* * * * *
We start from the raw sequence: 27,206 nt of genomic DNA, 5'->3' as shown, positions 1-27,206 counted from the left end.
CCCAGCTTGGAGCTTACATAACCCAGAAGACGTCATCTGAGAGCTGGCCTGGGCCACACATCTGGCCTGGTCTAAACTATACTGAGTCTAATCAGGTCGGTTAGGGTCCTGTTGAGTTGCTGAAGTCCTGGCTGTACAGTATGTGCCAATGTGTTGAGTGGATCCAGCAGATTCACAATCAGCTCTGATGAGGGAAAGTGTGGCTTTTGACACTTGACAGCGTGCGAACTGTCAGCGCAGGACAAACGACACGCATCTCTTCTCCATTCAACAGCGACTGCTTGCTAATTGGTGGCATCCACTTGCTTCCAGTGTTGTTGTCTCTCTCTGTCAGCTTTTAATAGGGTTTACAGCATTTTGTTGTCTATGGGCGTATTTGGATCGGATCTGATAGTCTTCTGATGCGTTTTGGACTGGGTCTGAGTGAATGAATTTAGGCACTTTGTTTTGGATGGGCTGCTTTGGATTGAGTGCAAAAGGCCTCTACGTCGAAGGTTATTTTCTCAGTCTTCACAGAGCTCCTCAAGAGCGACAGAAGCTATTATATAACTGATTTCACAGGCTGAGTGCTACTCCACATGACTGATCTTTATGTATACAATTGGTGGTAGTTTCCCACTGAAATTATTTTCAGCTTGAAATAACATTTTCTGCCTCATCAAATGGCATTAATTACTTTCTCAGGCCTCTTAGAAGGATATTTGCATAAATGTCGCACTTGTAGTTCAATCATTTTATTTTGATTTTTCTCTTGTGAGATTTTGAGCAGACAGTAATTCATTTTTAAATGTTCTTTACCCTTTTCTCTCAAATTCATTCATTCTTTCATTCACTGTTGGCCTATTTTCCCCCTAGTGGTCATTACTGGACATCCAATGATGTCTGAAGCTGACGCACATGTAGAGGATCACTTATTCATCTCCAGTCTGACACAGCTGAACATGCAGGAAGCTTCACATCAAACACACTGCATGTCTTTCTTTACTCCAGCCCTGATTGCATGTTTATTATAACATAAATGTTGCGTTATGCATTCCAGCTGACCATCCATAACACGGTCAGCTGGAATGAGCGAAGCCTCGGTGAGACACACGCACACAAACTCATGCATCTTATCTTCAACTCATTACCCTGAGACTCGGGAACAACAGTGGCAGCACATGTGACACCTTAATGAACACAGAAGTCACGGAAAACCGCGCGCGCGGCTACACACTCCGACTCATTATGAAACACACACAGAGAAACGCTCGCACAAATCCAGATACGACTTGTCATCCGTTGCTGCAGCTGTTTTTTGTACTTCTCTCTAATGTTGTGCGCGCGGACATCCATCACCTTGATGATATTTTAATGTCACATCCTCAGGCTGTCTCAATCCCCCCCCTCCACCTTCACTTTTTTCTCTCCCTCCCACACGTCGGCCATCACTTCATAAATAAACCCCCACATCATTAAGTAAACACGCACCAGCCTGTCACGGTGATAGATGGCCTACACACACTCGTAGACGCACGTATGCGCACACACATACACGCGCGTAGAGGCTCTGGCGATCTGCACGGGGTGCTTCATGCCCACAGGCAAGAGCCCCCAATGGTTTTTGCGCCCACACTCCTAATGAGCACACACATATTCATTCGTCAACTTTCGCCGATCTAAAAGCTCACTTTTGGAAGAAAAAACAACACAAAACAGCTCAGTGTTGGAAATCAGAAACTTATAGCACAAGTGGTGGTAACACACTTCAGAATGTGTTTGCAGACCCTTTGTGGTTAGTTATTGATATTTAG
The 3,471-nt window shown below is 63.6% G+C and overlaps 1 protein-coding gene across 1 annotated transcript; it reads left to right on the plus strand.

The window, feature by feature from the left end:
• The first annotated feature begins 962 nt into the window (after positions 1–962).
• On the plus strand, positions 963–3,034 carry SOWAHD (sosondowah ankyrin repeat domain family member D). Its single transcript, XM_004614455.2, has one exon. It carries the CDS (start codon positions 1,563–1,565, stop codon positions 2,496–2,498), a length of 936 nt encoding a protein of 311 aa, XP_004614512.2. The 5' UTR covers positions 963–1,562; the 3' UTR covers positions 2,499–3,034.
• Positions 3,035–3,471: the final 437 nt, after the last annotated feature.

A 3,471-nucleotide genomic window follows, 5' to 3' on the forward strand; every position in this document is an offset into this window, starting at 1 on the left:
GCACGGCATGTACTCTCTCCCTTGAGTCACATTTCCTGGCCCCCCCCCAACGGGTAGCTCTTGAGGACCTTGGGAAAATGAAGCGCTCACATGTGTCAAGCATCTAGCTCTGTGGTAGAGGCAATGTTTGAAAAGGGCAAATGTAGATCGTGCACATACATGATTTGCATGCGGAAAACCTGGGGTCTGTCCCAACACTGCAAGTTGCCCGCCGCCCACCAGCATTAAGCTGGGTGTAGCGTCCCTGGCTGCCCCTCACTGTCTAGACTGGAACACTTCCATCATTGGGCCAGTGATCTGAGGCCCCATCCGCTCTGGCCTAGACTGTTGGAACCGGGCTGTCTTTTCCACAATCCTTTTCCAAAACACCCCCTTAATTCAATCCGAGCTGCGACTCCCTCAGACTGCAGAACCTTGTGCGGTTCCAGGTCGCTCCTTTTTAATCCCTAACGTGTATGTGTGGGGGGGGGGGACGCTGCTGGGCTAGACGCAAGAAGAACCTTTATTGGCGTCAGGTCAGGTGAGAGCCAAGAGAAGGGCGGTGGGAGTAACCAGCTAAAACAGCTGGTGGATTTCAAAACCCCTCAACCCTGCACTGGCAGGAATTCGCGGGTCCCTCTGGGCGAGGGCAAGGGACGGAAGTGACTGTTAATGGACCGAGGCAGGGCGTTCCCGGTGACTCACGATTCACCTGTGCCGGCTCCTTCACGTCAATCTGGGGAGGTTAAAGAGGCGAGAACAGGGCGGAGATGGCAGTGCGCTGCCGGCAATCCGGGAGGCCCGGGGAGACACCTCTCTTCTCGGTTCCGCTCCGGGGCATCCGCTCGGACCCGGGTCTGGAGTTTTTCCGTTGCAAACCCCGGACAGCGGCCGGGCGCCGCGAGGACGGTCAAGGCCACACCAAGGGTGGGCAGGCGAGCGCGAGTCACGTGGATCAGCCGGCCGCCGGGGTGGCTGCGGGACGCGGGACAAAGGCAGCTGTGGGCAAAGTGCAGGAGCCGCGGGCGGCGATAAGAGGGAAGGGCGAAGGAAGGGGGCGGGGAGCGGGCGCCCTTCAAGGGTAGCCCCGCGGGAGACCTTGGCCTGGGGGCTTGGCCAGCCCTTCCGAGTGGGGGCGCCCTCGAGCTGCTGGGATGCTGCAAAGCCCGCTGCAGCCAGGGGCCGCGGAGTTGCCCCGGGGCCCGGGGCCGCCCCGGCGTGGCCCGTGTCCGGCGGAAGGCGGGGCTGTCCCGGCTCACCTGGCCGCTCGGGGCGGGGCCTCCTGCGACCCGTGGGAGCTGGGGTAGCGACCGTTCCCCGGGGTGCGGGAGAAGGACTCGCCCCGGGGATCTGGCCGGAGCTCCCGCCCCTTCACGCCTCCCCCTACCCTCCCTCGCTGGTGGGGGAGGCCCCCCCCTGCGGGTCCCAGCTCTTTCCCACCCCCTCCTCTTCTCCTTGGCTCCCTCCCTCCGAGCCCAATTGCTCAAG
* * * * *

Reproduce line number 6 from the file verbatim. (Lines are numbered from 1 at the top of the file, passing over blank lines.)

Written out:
• On the plus strand, positions 963–3,034 carry SOWAHD (sosondowah ankyrin repeat domain family member D). Its single transcript, XM_004614455.2, has one exon. It carries the CDS (start codon positions 1,563–1,565, stop codon positions 2,496–2,498), a length of 936 nt encoding a protein of 311 aa, XP_004614512.2. The 5' UTR covers positions 963–1,562; the 3' UTR covers positions 2,499–3,034.